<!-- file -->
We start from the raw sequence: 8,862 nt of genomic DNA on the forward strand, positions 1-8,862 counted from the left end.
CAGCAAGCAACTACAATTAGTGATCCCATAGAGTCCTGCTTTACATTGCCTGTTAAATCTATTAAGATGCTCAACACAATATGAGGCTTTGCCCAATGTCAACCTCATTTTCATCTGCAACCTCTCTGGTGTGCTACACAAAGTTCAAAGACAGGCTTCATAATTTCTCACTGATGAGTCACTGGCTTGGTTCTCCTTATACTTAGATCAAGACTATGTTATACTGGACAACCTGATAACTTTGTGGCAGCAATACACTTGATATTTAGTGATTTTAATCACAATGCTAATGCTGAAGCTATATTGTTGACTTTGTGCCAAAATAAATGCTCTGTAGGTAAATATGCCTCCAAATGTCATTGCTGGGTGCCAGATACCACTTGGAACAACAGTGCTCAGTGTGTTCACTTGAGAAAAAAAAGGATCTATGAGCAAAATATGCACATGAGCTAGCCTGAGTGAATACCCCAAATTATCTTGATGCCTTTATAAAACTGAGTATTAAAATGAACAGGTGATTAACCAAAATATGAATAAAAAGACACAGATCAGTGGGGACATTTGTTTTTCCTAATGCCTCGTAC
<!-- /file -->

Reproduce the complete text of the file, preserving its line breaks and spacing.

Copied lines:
We start from the raw sequence: 8,862 nt of genomic DNA on the forward strand, positions 1-8,862 counted from the left end.
CAGCAAGCAACTACAATTAGTGATCCCATAGAGTCCTGCTTTACATTGCCTGTTAAATCTATTAAGATGCTCAACACAATATGAGGCTTTGCCCAATGTCAACCTCATTTTCATCTGCAACCTCTCTGGTGTGCTACACAAAGTTCAAAGACAGGCTTCATAATTTCTCACTGATGAGTCACTGGCTTGGTTCTCCTTATACTTAGATCAAGACTATGTTATACTGGACAACCTGATAACTTTGTGGCAGCAATACACTTGATATTTAGTGATTTTAATCACAATGCTAATGCTGAAGCTATATTGTTGACTTTGTGCCAAAATAAATGCTCTGTAGGTAAATATGCCTCCAAATGTCATTGCTGGGTGCCAGATACCACTTGGAACAACAGTGCTCAGTGTGTTCACTTGAGAAAAAAAAGGATCTATGAGCAAAATATGCACATGAGCTAGCCTGAGTGAATACCCCAAATTATCTTGATGCCTTTATAAAACTGAGTATTAAAATGAACAGGTGATTAACCAAAATATGAATAAAAAGACACAGATCAGTGGGGACATTTGTTTTTCCTAATGCCTCGTAC